It was over 17 years ago that white smoke billowed from the roof of the Sistine Chapel and bells rang out the announcement that a new pope had been chosen, after only four ballots and a relatively brief conclave. Cardinal Joseph Ratzinger would succeed Pope John Paul II, taking the pontifical name of Benedict XVI.
On his election to the papacy in 2005, Pope Benedict XVI took the motto of “Cooperatores Veritatis” (Co-workers of the Truth). As we mourn his loss at the age of 95, we remember how he invited the Legionaries of Christ and Regnum Christi to be co-workers of the truth with the Papacy and the Church.
A Humble Teacher
The twenty-four-hour conclave that led to Pope Benedict’s swift election to the papacy was one of the quickest in history, and the result came as little surprise to many Catholics around the world, who already knew Cardinal Ratzinger well as the Prefect of the Congregation for the Doctrine of the Faith.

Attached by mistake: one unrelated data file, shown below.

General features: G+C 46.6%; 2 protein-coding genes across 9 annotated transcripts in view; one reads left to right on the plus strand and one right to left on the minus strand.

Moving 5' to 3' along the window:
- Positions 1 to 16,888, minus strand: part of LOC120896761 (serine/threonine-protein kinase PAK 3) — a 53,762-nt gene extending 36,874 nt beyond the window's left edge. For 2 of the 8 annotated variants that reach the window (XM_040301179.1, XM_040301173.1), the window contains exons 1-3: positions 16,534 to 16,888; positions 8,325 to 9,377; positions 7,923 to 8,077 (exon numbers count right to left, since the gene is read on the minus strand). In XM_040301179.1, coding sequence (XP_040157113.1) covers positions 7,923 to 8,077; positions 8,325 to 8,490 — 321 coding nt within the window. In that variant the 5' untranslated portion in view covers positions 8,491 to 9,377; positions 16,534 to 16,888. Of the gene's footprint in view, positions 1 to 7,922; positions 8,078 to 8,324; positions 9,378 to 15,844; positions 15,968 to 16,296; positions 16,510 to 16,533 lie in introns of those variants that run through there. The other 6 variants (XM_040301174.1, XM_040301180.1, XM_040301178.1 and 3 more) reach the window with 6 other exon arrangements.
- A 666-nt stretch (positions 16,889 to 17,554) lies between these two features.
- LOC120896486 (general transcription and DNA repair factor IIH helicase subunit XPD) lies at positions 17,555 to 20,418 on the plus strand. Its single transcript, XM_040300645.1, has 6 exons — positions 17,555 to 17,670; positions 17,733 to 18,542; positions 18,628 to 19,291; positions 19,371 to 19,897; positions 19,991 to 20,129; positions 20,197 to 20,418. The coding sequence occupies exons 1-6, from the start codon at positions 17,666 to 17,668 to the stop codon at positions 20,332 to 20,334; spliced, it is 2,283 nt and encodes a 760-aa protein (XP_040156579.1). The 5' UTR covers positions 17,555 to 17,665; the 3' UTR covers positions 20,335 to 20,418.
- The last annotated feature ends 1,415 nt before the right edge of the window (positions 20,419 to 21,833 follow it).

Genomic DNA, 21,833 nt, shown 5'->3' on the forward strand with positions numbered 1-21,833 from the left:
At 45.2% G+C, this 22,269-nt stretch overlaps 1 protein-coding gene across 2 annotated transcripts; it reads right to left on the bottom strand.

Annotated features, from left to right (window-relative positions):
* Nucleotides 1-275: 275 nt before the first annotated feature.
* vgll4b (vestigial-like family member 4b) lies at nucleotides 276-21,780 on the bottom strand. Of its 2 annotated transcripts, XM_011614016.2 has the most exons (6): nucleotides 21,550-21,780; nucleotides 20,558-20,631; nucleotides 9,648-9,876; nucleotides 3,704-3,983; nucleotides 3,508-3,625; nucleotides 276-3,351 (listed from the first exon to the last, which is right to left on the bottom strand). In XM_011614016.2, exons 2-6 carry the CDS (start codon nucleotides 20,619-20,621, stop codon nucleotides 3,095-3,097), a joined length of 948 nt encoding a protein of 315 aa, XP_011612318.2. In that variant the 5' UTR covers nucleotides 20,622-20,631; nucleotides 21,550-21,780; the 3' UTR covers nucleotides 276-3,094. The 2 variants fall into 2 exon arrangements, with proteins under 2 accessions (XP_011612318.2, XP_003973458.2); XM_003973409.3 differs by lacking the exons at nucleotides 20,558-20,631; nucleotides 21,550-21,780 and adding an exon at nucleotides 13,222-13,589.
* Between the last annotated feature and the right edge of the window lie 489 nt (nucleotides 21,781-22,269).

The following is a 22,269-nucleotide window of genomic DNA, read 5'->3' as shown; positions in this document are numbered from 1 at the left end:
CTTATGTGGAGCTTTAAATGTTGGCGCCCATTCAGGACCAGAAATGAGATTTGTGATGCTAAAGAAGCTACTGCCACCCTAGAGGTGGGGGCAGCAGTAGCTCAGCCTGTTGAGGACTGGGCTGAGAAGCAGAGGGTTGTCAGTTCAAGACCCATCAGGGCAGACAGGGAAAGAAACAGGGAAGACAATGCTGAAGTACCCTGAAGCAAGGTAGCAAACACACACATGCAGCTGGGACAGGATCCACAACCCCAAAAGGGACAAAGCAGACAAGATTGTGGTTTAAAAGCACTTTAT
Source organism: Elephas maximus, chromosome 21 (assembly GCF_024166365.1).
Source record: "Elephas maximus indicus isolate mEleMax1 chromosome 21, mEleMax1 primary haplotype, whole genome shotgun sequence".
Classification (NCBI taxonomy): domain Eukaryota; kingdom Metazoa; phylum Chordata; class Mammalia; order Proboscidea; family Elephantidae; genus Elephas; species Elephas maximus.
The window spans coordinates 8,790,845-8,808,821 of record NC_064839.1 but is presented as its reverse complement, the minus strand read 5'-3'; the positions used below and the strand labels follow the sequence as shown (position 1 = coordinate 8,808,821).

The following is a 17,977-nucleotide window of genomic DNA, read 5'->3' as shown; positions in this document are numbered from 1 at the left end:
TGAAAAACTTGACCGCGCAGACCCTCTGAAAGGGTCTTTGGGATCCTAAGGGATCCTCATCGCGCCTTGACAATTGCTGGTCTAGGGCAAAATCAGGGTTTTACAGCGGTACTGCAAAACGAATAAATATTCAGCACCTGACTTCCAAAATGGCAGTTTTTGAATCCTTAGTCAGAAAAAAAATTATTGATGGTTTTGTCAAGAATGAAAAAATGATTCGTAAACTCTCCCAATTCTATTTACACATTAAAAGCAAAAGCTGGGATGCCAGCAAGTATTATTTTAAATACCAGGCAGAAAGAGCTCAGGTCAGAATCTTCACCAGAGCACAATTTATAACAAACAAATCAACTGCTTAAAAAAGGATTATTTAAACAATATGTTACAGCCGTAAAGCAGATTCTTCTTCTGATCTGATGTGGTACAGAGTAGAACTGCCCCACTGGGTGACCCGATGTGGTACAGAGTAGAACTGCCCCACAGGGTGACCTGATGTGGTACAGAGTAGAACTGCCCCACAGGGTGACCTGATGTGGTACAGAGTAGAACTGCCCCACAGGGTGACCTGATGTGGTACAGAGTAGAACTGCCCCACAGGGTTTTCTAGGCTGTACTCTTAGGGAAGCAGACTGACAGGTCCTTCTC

Many of the Legionary priests working and studying in Rome at the time were already quite familiar with the man who had become Pope Benedict, as a theologian, a cardinal, a prefect, and simply as a fellow priest. Father Jésus Villagrasa, LC, a General Counselor of the Congregation who has also served as a professor, director, and rector at the Pontifical Athenaeum Regina Apostolorum in Rome shares a memory of a meeting with Cardinal Ratzinger at the formation center of the Legionaries of Christ in Rome in 1989: “I had only been in college for a couple of years; I was taking the first cycle of philosophical studies. He told us about his own intellectual experience, and gave us advice for our academic life. With his proverbial humility, he came across as an older brother, and shared in the chores around the college.”